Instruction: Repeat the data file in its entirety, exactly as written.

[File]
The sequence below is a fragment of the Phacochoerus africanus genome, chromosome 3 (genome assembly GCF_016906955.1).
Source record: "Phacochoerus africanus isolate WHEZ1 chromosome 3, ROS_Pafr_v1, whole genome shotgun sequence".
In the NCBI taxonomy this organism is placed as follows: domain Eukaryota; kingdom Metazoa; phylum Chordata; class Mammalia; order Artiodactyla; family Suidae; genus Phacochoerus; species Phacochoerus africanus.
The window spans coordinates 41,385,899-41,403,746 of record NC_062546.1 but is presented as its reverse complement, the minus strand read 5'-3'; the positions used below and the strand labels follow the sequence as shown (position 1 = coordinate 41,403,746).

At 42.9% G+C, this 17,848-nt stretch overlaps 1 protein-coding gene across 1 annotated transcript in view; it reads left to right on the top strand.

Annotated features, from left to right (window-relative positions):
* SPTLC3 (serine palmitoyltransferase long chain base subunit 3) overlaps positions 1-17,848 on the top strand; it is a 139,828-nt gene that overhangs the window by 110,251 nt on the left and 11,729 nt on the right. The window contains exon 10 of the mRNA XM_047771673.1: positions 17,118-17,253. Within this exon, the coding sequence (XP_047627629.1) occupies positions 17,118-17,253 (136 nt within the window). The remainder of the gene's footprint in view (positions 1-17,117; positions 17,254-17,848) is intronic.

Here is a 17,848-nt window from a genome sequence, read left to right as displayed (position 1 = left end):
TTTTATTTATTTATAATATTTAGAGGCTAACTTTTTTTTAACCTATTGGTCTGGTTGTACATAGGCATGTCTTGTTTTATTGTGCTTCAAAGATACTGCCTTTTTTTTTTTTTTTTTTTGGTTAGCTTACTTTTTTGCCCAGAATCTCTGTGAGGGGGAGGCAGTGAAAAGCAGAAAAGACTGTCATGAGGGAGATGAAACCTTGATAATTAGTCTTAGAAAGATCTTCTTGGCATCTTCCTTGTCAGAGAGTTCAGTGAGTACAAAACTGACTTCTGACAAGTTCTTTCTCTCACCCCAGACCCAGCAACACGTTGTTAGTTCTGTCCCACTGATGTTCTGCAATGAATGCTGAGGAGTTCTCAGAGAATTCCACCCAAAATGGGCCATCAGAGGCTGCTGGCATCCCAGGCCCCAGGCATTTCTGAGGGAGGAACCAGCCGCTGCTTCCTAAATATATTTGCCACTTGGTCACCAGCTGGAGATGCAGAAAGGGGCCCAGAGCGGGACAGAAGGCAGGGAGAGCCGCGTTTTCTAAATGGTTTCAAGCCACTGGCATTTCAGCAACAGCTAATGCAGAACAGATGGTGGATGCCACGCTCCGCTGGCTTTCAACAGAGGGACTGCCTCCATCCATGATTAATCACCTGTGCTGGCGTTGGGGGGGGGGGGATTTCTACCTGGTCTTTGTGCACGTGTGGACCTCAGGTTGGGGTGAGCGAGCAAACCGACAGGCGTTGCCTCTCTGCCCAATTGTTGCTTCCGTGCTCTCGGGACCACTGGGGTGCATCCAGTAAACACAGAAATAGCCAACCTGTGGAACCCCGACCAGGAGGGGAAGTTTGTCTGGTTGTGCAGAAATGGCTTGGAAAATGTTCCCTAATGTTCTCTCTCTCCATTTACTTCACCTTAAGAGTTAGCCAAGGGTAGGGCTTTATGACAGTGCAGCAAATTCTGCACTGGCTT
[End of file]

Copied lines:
The sequence below is a fragment of the Phacochoerus africanus genome, chromosome 3 (genome assembly GCF_016906955.1).
Source record: "Phacochoerus africanus isolate WHEZ1 chromosome 3, ROS_Pafr_v1, whole genome shotgun sequence".
In the NCBI taxonomy this organism is placed as follows: domain Eukaryota; kingdom Metazoa; phylum Chordata; class Mammalia; order Artiodactyla; family Suidae; genus Phacochoerus; species Phacochoerus africanus.
The window spans coordinates 41,385,899-41,403,746 of record NC_062546.1 but is presented as its reverse complement, the minus strand read 5'-3'; the positions used below and the strand labels follow the sequence as shown (position 1 = coordinate 41,403,746).

At 42.9% G+C, this 17,848-nt stretch overlaps 1 protein-coding gene across 1 annotated transcript in view; it reads left to right on the top strand.

Annotated features, from left to right (window-relative positions):
* SPTLC3 (serine palmitoyltransferase long chain base subunit 3) overlaps positions 1-17,848 on the top strand; it is a 139,828-nt gene that overhangs the window by 110,251 nt on the left and 11,729 nt on the right. The window contains exon 10 of the mRNA XM_047771673.1: positions 17,118-17,253. Within this exon, the coding sequence (XP_047627629.1) occupies positions 17,118-17,253 (136 nt within the window). The remainder of the gene's footprint in view (positions 1-17,117; positions 17,254-17,848) is intronic.

Here is a 17,848-nt window from a genome sequence, read left to right as displayed (position 1 = left end):
TTTTATTTATTTATAATATTTAGAGGCTAACTTTTTTTTAACCTATTGGTCTGGTTGTACATAGGCATGTCTTGTTTTATTGTGCTTCAAAGATACTGCCTTTTTTTTTTTTTTTTTTTGGTTAGCTTACTTTTTTGCCCAGAATCTCTGTGAGGGGGAGGCAGTGAAAAGCAGAAAAGACTGTCATGAGGGAGATGAAACCTTGATAATTAGTCTTAGAAAGATCTTCTTGGCATCTTCCTTGTCAGAGAGTTCAGTGAGTACAAAACTGACTTCTGACAAGTTCTTTCTCTCACCCCAGACCCAGCAACACGTTGTTAGTTCTGTCCCACTGATGTTCTGCAATGAATGCTGAGGAGTTCTCAGAGAATTCCACCCAAAATGGGCCATCAGAGGCTGCTGGCATCCCAGGCCCCAGGCATTTCTGAGGGAGGAACCAGCCGCTGCTTCCTAAATATATTTGCCACTTGGTCACCAGCTGGAGATGCAGAAAGGGGCCCAGAGCGGGACAGAAGGCAGGGAGAGCCGCGTTTTCTAAATGGTTTCAAGCCACTGGCATTTCAGCAACAGCTAATGCAGAACAGATGGTGGATGCCACGCTCCGCTGGCTTTCAACAGAGGGACTGCCTCCATCCATGATTAATCACCTGTGCTGGCGTTGGGGGGGGGGGGATTTCTACCTGGTCTTTGTGCACGTGTGGACCTCAGGTTGGGGTGAGCGAGCAAACCGACAGGCGTTGCCTCTCTGCCCAATTGTTGCTTCCGTGCTCTCGGGACCACTGGGGTGCATCCAGTAAACACAGAAATAGCCAACCTGTGGAACCCCGACCAGGAGGGGAAGTTTGTCTGGTTGTGCAGAAATGGCTTGGAAAATGTTCCCTAATGTTCTCTCTCTCCATTTACTTCACCTTAAGAGTTAGCCAAGGGTAGGGCTTTATGACAGTGCAGCAAATTCTGCACTGGCTT